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Gary Fencik walks out of Candlestick Park, wet-haired, feeling as though he has survived a 15-rounder with Marvelous Marvin Hagler. His team, the Chicago Bears, has just lost last January's NFC Championship game to the 49ers, 23-0. Fencik played spectacularly—four tackles, one assist, two passes defensed, two interceptions—and if the Bears had won, he almost certainly would have been named the game's MVP. And what a blow that would have been for Yuppiedom: "Free Safety Ivy Leaguer With 10-Speed Bike, Charm, M.B.A. Leads Monsters to Super Bowl."
But Chicago lost, and Fencik looks at the people up ahead with vague discontent. And with pain.
He had brought Wendell Tyler down with one of his patented bullet tackles in the fourth quarter, nearly ripping out his own right shoulder in the process. He had staggered to the sideline, arm hanging like taffy. His replacement—Dave Duerson, young, swift—let Tyler by for a 39-yard gain on the next play. Reenter Fencik. Screw pain. Screw being handsome, literate and a step slow, as they say. Fencik doesn't let anybody by him.
He has led the Bears in tackles for five of his nine seasons, including 1984. He has made more tackles for Chicago—883—than anybody since Dick Butkus. And that certainly has to give one pause. Butkus, pre-beer ads, used to dream of tearing off heads and watching them roll away. Fencik—B.A. History, Yale 1976; Master of Management, Northwestern 1985—reads a book a week (Kosinski, McGuane, Fowles, the occasional young meteor such as Jay McInerney), dabbles in the blues harp and the piano and foreign languages and dreams of the type of enlightenment that people usually find while eating locusts in the desert.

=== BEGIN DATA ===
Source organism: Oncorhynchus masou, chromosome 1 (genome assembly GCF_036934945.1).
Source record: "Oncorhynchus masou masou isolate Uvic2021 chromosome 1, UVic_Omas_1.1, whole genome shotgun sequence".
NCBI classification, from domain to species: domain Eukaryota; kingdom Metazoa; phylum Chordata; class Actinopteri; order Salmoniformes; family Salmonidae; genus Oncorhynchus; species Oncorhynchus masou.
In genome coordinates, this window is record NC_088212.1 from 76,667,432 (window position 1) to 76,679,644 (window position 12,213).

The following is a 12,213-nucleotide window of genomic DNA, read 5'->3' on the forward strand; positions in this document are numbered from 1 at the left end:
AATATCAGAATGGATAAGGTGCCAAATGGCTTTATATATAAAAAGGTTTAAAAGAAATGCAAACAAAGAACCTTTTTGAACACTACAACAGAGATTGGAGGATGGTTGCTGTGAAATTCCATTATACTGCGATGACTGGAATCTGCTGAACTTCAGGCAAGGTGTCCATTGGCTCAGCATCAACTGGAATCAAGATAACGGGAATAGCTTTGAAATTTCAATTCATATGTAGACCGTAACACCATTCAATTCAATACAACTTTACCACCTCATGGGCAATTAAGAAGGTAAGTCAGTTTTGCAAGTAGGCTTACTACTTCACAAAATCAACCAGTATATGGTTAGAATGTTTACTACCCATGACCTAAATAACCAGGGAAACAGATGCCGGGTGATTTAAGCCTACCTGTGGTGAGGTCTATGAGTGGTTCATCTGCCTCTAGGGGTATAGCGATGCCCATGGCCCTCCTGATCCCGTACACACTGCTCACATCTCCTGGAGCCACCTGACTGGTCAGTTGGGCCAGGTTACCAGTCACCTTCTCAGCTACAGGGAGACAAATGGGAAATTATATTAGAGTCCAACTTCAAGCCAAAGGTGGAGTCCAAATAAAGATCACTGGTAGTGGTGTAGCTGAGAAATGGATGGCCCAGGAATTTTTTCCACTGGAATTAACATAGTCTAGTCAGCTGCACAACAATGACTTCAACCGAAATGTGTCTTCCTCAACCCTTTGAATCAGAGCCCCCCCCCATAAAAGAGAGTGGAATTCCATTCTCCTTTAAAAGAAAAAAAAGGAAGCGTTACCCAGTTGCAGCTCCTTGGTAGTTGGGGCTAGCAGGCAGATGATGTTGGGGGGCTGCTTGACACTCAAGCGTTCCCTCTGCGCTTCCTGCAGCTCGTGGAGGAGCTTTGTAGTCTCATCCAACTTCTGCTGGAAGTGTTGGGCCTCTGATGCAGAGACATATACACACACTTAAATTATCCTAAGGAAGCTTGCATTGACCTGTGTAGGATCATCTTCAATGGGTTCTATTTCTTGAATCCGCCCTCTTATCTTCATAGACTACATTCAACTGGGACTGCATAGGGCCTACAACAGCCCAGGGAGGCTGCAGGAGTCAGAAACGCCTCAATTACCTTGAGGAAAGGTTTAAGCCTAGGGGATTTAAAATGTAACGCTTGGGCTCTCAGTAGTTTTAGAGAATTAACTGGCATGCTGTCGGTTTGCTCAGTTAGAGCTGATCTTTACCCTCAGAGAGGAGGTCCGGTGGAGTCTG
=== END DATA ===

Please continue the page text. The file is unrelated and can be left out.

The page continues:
"I know, I know," Fencik says, smiling. "Ivy League guy. Other interests. Football is a means, not an end. But I can't cavalierly say that it's just a game for me. I can't. There is something in the performance that is as valid as anything. Plus, I want to win too much."
Indeed, the wanting part colors his off-field persona, showing itself sometimes as a wide-eyed openness, sometimes as a steely resolve that jolts people.
His friends wave as Fencik approaches. Some of them are from Yale. Good old Yale. There are only 11 Ivy Leaguers currently playing in the NFL, but there are thousands of Ivy Leaguers playing at being young urban professionals. And Fencik admires their drive. As Julia Kennedy, Fencik's long-distance girlfriend, puts it, "Gary has all kinds of friends. The only common thing about them is that they're all wildly motivated."
It's possible the greeting these friends give him will make up for the loss to the 49ers. But it's doubtful. In the nine years Fencik has been with the Bears, the team has had only three winning seasons. And the 1984 season, a good one at 10-6, followed by a first-round playoff win over Washington, had to end in that rout.
Invariably, at times like this Fencik thinks back to the late '70s when he roamed the secondary with the legendary Doug Plank, the man who still says, "I guarantee that if you put your head on my body, I could knock it out." A point would come in those games when both Fencik and Plank knew the Bears were hopelessly out of it. It didn't have to be a runaway; 14-0 could be an impossible deficit for the old Bears' offense. Plank would look at Fencik and say, "Let's have some fun." Fencik would nod, and they both would get right up to the dark edge of the sport, smashing into bodies like twin protons, feeding off each other's detonations, astounding viewers who couldn't tell the two maniac safeties apart.
"It was a matter, to be honest, of running into as many people as possible," says Plank, who owns a Burger King scheduled to open soon in Columbus, Ohio. "Ballcarrier, lineman, receiver, it didn't matter...." Plank laughs.